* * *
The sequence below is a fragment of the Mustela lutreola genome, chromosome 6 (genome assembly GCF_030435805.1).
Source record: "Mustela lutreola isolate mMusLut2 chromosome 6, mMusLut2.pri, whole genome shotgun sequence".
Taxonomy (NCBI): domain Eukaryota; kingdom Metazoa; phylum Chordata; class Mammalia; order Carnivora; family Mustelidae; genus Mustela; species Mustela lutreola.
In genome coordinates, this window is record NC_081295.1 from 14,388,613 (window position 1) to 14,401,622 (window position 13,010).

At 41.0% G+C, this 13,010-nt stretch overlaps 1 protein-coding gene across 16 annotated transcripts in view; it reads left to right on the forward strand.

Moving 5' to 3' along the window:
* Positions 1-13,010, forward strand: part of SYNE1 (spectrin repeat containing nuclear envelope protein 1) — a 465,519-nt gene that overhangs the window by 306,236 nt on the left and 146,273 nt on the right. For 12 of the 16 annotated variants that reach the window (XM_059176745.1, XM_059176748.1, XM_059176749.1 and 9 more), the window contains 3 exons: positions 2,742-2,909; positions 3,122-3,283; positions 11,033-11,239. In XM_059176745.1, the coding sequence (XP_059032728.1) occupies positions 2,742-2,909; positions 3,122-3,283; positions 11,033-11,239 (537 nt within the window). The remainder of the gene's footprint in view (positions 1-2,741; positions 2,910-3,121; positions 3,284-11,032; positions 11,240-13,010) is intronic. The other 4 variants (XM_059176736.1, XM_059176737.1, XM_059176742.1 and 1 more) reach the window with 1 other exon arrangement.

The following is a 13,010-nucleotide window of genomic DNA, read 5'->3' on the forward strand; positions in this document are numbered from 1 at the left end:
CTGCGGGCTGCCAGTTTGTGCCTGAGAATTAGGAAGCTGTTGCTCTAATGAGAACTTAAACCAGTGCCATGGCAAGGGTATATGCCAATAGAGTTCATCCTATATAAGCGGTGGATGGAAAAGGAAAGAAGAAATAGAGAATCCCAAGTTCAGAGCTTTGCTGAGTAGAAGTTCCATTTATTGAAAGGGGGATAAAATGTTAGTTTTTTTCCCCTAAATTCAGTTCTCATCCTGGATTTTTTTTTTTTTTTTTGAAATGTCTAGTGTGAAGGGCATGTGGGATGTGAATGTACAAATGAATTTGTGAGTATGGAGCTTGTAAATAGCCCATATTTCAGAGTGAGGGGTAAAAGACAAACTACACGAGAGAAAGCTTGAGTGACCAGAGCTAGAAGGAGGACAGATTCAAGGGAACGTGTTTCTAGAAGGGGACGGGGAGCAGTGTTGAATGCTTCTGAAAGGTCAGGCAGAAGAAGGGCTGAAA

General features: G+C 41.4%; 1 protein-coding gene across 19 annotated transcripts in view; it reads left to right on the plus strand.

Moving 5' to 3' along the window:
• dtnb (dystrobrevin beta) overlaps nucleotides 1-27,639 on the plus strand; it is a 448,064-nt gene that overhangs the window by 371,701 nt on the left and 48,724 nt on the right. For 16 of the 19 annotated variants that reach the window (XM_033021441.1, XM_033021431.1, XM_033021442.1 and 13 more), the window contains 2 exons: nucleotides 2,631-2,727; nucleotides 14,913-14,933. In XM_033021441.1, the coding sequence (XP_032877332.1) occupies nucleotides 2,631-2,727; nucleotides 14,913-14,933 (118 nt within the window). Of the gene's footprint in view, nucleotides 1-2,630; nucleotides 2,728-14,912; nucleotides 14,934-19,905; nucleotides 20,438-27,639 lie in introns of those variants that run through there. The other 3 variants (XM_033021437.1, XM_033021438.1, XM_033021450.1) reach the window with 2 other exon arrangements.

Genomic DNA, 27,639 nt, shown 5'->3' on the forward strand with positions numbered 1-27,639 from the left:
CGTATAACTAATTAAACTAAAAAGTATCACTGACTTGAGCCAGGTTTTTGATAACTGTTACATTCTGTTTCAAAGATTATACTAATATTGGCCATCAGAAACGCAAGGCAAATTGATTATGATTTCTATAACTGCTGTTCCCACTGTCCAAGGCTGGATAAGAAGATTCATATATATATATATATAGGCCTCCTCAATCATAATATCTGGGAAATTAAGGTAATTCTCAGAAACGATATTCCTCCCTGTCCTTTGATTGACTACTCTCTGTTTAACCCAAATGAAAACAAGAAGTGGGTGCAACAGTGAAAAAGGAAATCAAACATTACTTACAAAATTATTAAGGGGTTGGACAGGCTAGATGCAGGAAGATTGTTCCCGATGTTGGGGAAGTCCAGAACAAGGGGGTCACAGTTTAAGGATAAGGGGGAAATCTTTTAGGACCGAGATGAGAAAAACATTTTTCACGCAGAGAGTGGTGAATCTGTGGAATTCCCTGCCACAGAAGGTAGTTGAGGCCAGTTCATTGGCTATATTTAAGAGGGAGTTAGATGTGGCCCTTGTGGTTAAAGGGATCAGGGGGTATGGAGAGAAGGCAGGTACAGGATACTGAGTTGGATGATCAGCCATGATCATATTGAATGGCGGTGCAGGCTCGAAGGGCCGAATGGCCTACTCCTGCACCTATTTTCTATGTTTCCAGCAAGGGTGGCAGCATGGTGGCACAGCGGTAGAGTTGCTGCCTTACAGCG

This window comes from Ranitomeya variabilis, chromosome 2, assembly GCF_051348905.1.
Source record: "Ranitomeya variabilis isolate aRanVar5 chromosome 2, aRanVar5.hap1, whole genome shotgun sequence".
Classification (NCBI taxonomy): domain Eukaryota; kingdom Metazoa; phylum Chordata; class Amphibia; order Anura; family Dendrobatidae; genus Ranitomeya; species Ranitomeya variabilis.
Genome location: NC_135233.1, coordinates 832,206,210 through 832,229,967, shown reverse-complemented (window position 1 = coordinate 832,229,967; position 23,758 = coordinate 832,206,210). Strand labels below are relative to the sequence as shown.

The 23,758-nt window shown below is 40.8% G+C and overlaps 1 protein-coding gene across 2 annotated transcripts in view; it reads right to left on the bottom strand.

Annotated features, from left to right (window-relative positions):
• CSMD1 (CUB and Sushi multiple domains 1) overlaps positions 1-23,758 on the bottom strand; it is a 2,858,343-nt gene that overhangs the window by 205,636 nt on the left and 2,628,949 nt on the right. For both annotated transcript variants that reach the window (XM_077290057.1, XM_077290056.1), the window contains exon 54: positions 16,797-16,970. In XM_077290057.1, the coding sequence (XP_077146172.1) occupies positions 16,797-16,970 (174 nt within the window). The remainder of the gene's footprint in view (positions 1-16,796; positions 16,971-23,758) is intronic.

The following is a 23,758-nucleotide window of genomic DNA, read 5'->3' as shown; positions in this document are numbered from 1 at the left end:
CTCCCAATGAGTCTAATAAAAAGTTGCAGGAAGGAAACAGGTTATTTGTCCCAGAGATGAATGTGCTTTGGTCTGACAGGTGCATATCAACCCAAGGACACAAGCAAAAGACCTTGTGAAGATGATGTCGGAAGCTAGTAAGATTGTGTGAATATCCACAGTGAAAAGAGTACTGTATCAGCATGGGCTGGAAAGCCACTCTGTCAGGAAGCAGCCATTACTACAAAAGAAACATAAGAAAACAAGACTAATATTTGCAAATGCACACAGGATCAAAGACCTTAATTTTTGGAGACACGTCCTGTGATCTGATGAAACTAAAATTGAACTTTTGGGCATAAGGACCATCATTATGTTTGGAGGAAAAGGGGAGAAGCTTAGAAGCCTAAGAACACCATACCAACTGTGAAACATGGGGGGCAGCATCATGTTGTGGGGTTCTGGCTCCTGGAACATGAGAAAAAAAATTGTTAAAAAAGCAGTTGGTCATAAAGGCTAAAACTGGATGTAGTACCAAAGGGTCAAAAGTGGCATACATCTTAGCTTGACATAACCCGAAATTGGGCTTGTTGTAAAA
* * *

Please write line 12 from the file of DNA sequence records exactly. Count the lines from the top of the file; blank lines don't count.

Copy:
• dtnb (dystrobrevin beta) overlaps nucleotides 1-27,639 on the plus strand; it is a 448,064-nt gene that overhangs the window by 371,701 nt on the left and 48,724 nt on the right. For 16 of the 19 annotated variants that reach the window (XM_033021441.1, XM_033021431.1, XM_033021442.1 and 13 more), the window contains 2 exons: nucleotides 2,631-2,727; nucleotides 14,913-14,933. In XM_033021441.1, the coding sequence (XP_032877332.1) occupies nucleotides 2,631-2,727; nucleotides 14,913-14,933 (118 nt within the window). Of the gene's footprint in view, nucleotides 1-2,630; nucleotides 2,728-14,912; nucleotides 14,934-19,905; nucleotides 20,438-27,639 lie in introns of those variants that run through there. The other 3 variants (XM_033021437.1, XM_033021438.1, XM_033021450.1) reach the window with 2 other exon arrangements.